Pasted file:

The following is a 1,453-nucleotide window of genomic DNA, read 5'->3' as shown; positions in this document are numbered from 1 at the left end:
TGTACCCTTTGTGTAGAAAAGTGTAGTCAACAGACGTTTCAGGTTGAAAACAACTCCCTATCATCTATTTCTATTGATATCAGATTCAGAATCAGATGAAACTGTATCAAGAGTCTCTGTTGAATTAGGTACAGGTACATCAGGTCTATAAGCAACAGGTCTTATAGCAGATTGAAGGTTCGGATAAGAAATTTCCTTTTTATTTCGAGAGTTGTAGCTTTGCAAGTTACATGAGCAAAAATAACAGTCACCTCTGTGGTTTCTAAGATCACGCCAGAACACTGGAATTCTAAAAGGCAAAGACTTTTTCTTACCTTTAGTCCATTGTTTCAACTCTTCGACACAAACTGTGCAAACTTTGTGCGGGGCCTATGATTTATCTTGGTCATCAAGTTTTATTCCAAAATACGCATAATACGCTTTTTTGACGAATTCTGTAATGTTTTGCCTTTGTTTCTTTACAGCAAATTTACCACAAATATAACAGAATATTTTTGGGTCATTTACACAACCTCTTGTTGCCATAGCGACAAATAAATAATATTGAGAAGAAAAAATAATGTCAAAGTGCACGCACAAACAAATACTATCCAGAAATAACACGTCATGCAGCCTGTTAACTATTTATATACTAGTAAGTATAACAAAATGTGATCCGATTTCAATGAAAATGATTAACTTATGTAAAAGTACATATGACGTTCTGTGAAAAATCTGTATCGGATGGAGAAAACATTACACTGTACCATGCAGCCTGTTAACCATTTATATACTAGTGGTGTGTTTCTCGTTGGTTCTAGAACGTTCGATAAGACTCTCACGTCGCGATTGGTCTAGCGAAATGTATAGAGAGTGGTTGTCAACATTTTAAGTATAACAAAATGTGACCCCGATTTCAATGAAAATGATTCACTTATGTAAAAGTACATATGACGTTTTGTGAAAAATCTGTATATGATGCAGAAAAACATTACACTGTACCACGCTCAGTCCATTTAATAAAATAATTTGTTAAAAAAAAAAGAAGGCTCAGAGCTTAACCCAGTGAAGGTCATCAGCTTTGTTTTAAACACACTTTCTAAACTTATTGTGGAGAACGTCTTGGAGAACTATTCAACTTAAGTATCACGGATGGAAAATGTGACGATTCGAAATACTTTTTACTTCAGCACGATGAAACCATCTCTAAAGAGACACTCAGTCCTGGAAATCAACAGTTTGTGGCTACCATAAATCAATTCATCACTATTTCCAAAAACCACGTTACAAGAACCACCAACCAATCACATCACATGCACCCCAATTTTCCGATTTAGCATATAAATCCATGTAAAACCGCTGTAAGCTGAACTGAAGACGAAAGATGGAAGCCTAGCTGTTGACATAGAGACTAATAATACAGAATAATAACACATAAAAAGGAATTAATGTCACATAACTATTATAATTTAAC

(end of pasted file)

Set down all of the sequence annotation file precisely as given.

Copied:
The following is a 1,453-nucleotide window of genomic DNA, read 5'->3' as shown; positions in this document are numbered from 1 at the left end:
TGTACCCTTTGTGTAGAAAAGTGTAGTCAACAGACGTTTCAGGTTGAAAACAACTCCCTATCATCTATTTCTATTGATATCAGATTCAGAATCAGATGAAACTGTATCAAGAGTCTCTGTTGAATTAGGTACAGGTACATCAGGTCTATAAGCAACAGGTCTTATAGCAGATTGAAGGTTCGGATAAGAAATTTCCTTTTTATTTCGAGAGTTGTAGCTTTGCAAGTTACATGAGCAAAAATAACAGTCACCTCTGTGGTTTCTAAGATCACGCCAGAACACTGGAATTCTAAAAGGCAAAGACTTTTTCTTACCTTTAGTCCATTGTTTCAACTCTTCGACACAAACTGTGCAAACTTTGTGCGGGGCCTATGATTTATCTTGGTCATCAAGTTTTATTCCAAAATACGCATAATACGCTTTTTTGACGAATTCTGTAATGTTTTGCCTTTGTTTCTTTACAGCAAATTTACCACAAATATAACAGAATATTTTTGGGTCATTTACACAACCTCTTGTTGCCATAGCGACAAATAAATAATATTGAGAAGAAAAAATAATGTCAAAGTGCACGCACAAACAAATACTATCCAGAAATAACACGTCATGCAGCCTGTTAACTATTTATATACTAGTAAGTATAACAAAATGTGATCCGATTTCAATGAAAATGATTAACTTATGTAAAAGTACATATGACGTTCTGTGAAAAATCTGTATCGGATGGAGAAAACATTACACTGTACCATGCAGCCTGTTAACCATTTATATACTAGTGGTGTGTTTCTCGTTGGTTCTAGAACGTTCGATAAGACTCTCACGTCGCGATTGGTCTAGCGAAATGTATAGAGAGTGGTTGTCAACATTTTAAGTATAACAAAATGTGACCCCGATTTCAATGAAAATGATTCACTTATGTAAAAGTACATATGACGTTTTGTGAAAAATCTGTATATGATGCAGAAAAACATTACACTGTACCACGCTCAGTCCATTTAATAAAATAATTTGTTAAAAAAAAAAGAAGGCTCAGAGCTTAACCCAGTGAAGGTCATCAGCTTTGTTTTAAACACACTTTCTAAACTTATTGTGGAGAACGTCTTGGAGAACTATTCAACTTAAGTATCACGGATGGAAAATGTGACGATTCGAAATACTTTTTACTTCAGCACGATGAAACCATCTCTAAAGAGACACTCAGTCCTGGAAATCAACAGTTTGTGGCTACCATAAATCAATTCATCACTATTTCCAAAAACCACGTTACAAGAACCACCAACCAATCACATCACATGCACCCCAATTTTCCGATTTAGCATATAAATCCATGTAAAACCGCTGTAAGCTGAACTGAAGACGAAAGATGGAAGCCTAGCTGTTGACATAGAGACTAATAATACAGAATAATAACACATAAAAAGGAATTAATGTCACATAACTATTATAATTTAAC